The Yamas

Literally, a rein, curb or bridle, a moral rule or duty. Alternatively, a path, a way, a movement.

Niyama (Niyamah, Niyamana) is sometimes known as a minor or secondary observance (to Yama), meaning taming, subduing: a precept, restriction, rule.

Vajrasati prefers to interpret the Yamas as a rein or curb, as it implies steering rather than opposing strong forces or energies; and for Niyama taming as it again implies harnessing raw energy rather than getting rid of it as well as a precept as something by which to commit to. The Yamas consist in Satya (honesty), Ahimsa (the negation or voidness of hatred or violence), Asteya (not taking what is not given), Brahmacharya (literally in the shade of Brahma; meaning the refinement of mental/emotional energy through abstension from sex). And Aparigraha (non-covetousness, non-acquisition, freedom from desire).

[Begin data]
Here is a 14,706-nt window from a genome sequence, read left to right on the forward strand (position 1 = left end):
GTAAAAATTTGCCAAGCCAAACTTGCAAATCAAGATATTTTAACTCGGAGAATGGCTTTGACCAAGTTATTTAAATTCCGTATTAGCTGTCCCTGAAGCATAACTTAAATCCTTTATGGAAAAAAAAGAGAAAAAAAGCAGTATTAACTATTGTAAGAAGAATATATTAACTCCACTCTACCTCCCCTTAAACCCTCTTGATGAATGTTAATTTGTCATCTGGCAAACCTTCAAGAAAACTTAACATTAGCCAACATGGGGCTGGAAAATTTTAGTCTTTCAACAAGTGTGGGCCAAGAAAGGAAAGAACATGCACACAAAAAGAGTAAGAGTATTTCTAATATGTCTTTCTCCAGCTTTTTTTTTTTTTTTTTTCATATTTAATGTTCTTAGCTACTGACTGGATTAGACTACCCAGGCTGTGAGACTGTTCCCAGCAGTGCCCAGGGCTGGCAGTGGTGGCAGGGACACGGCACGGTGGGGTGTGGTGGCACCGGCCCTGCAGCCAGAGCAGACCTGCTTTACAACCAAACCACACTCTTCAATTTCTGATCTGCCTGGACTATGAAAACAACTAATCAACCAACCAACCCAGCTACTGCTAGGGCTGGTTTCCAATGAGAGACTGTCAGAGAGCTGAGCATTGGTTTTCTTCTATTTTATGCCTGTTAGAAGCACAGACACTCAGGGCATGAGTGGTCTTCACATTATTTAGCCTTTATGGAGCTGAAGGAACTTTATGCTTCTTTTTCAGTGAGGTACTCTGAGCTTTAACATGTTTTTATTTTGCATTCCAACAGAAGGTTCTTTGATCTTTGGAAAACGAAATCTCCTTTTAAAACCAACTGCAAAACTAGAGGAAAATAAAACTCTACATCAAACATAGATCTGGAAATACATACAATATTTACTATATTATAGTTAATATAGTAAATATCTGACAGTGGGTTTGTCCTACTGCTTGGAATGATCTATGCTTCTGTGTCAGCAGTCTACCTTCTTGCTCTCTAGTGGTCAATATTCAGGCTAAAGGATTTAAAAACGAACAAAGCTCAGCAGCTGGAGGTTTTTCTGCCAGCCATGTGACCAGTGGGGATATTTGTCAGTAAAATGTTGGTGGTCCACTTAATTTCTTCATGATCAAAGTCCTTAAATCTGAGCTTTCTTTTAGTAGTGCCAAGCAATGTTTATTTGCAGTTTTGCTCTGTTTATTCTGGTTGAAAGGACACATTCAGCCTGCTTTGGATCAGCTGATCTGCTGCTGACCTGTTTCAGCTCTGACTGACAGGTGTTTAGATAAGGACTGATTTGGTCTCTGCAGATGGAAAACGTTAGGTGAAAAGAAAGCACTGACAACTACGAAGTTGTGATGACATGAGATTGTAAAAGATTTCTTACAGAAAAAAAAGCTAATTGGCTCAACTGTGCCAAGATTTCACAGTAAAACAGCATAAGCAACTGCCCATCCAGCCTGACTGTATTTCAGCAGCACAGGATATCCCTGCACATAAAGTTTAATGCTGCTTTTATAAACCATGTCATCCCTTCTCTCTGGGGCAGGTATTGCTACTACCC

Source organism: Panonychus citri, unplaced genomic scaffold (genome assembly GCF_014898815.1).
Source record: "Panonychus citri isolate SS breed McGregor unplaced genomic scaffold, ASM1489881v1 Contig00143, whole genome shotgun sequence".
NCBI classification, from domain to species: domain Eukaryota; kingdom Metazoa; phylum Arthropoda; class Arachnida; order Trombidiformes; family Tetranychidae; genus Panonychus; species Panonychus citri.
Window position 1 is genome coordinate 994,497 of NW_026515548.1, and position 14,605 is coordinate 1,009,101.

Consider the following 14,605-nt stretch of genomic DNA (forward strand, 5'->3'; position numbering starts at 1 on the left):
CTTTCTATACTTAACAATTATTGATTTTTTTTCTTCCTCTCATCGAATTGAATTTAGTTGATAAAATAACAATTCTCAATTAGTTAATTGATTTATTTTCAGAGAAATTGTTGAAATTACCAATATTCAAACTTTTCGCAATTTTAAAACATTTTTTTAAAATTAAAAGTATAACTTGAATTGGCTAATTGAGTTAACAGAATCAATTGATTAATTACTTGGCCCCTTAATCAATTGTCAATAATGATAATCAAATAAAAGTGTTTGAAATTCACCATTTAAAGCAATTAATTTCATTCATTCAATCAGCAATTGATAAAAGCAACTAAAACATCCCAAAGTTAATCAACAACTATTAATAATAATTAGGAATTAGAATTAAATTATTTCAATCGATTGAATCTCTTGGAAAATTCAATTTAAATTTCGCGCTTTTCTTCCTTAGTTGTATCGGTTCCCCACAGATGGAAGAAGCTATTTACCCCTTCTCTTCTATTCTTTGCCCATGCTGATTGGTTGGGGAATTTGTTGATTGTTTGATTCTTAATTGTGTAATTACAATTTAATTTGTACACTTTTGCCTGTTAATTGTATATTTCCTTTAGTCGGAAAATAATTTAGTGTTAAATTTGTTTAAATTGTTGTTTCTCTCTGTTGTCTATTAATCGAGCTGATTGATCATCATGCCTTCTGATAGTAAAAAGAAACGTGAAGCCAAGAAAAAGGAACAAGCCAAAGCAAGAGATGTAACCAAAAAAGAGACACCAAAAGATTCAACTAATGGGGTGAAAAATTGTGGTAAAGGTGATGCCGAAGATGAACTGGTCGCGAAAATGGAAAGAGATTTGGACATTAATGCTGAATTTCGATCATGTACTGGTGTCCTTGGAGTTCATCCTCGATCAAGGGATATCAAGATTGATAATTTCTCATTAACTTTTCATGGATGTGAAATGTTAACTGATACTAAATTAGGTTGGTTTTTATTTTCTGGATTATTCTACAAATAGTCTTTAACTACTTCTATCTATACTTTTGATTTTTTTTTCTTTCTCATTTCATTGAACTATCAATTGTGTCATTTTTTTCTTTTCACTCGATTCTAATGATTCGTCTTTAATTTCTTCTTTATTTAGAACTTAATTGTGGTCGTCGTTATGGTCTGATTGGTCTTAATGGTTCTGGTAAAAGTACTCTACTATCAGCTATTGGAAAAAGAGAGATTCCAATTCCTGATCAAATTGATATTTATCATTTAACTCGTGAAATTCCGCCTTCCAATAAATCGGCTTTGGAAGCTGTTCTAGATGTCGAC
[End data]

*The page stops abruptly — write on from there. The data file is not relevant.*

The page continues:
The Asanas-the postures, positions assumed in the practice of some aspects of yoga.

Vajrasati newsletter

Stay informed on our latest news!

Syndicate content

Quotes

From my own limited experience I have found that the greatest degree of inner tranquillity comes from the development of love and compassion.
The more we care for the happiness of others, the greater our own sense of well-being becomes. Cultivating a close, warm-hearted feeling for others automatically puts the mind at ease. This helps remove whatever fears or insecurities we may have and gives us the strength to cope with any obstacles we encounter. It is the ultimate source of success in life.

— Dalai Lama